Geoscientist

Geoscientist

Job Description – Geoscientist

A geoscientist studies the earth, including its composition, structure and other physical aspects. A geoscientist’s work might involve searching for natural resources like groundwater, metals and petroleum. Alternatively, a geoscientist may help environmental scientists clean up and preserve the environment. Someone working in this field may also be called a geologist or geophysicist.

What Does Geoscientist Do?

– Analyzing and interpreting geological, geochemical and geophysical information from sources such as survey data, well logs, bore holes, and aerial photographs.
– Locating and estimating probable natural gas, oil and mineral ore deposits and underground water resources, using aerial photographs, charts, or research and survey results.
– Planning and conducting geological, geochemical, and geophysical field studies and surveys, sample collection, or drilling and testing programs used to collect data for research or application.
– Searching for and reviewing research articles or environmental, historical and technical reports.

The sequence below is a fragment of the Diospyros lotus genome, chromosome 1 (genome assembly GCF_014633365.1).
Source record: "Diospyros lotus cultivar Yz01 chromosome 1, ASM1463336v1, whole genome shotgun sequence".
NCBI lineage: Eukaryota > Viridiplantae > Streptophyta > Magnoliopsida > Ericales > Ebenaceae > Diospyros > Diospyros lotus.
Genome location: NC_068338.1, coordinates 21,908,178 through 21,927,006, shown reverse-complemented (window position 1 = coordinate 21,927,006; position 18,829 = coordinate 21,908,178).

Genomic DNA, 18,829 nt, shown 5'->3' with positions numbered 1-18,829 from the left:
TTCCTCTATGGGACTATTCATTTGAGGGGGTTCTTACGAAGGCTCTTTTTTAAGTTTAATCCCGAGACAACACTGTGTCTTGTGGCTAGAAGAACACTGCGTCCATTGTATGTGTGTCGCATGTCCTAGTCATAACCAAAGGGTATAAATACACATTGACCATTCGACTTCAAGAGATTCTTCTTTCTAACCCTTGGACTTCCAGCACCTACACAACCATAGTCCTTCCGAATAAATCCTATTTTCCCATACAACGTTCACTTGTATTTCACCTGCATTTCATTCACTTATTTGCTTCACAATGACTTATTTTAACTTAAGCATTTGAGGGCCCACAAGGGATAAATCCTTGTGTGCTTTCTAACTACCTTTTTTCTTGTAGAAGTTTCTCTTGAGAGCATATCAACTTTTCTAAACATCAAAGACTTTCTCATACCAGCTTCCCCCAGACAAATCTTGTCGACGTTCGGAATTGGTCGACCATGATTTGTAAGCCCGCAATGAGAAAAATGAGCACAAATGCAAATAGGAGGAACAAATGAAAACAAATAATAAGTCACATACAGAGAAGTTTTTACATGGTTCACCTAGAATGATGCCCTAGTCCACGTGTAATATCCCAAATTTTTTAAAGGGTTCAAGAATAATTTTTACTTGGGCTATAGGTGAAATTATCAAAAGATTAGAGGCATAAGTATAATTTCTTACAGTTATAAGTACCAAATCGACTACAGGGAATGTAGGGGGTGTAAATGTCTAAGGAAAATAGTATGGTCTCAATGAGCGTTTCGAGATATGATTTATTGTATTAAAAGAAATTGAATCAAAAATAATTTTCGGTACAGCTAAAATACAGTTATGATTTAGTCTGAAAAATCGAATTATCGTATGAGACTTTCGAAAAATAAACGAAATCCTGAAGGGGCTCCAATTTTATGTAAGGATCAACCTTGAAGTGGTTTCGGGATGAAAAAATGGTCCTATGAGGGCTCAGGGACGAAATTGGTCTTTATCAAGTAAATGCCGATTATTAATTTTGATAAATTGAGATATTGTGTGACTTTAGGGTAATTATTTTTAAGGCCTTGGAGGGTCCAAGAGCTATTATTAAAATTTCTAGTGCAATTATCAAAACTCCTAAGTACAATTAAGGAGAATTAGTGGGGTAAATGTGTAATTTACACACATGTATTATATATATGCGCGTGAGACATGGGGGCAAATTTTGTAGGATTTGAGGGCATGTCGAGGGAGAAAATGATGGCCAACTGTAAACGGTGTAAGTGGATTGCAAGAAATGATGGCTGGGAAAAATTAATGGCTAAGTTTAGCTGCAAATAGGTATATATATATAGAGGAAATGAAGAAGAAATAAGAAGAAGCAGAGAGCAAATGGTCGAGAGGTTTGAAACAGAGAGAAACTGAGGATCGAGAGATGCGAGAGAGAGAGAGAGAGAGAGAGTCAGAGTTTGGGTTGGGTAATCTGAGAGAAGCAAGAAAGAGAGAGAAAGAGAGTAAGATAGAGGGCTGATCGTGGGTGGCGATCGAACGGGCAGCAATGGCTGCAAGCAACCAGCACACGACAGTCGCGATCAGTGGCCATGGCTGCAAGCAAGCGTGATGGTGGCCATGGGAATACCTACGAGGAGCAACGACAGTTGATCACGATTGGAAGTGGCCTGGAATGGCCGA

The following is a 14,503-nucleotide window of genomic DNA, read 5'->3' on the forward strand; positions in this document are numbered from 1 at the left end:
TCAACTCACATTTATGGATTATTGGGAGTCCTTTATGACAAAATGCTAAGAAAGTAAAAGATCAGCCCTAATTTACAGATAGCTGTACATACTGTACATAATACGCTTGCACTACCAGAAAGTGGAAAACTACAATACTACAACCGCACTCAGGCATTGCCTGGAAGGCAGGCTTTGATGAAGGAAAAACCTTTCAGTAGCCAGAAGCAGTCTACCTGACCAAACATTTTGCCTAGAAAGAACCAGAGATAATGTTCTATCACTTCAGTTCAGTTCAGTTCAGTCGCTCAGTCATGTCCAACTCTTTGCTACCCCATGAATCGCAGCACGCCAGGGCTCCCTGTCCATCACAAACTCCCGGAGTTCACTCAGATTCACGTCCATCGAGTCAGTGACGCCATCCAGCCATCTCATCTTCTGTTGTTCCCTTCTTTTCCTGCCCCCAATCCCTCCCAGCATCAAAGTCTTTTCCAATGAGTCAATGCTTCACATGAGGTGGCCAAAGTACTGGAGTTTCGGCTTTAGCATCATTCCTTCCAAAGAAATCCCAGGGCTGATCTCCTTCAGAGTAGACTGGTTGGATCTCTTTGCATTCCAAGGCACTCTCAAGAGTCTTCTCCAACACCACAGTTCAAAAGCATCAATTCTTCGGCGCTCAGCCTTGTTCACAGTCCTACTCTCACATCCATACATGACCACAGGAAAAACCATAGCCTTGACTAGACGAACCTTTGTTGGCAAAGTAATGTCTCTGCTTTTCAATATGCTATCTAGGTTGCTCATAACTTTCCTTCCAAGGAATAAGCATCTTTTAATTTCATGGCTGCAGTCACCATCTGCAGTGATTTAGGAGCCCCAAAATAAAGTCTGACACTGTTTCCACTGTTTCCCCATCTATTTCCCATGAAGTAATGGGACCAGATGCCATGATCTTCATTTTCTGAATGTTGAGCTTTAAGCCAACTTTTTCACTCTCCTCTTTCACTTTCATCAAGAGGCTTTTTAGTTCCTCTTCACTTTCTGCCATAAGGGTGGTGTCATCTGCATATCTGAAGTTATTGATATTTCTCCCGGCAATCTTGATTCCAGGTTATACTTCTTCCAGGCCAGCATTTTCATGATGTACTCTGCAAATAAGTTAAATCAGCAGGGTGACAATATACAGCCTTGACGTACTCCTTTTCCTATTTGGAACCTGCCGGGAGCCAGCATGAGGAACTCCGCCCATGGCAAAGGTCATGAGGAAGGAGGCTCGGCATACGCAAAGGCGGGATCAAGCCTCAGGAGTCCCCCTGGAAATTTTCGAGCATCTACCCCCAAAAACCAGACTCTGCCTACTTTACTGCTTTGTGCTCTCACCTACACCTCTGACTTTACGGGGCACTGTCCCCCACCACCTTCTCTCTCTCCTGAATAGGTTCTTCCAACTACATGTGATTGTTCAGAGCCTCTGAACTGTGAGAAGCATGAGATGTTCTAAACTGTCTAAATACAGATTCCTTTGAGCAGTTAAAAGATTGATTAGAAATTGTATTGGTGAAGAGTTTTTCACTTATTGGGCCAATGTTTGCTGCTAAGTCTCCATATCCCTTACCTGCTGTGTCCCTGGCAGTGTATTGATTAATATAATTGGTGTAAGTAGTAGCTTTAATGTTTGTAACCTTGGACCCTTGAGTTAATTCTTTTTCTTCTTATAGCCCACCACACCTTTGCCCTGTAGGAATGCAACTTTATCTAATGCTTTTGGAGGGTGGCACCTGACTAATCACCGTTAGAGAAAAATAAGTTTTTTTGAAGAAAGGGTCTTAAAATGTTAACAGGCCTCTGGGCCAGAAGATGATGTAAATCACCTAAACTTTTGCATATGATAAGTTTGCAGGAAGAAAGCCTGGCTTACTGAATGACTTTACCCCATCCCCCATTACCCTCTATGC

Educational Requirements – Geoscientist

In order to find an entry-level research position as a geoscientist, one should have a master’s degree in geology or earth science. There are very few entry-level jobs available for geoscientists with only bachelor’s degrees.

Other Requirements – Geoscientist

In several states a geoscientist who offers his or her services directly to the public must be licensed by a state licensing board. Those who want to become geoscientists should become experienced with computer modeling, data analysis and integration, digital mapping, remote sensing and Geographic Information Systems (GIS). A geoscientist must be able to work on a team and must have strong communication skills. The ability to think analytically is very important. Knowledge of a foreign language is a plus.

Earnings – Geoscientist

Geoscientists earned a median annual salary of $81,220 in 2009.

Further Information

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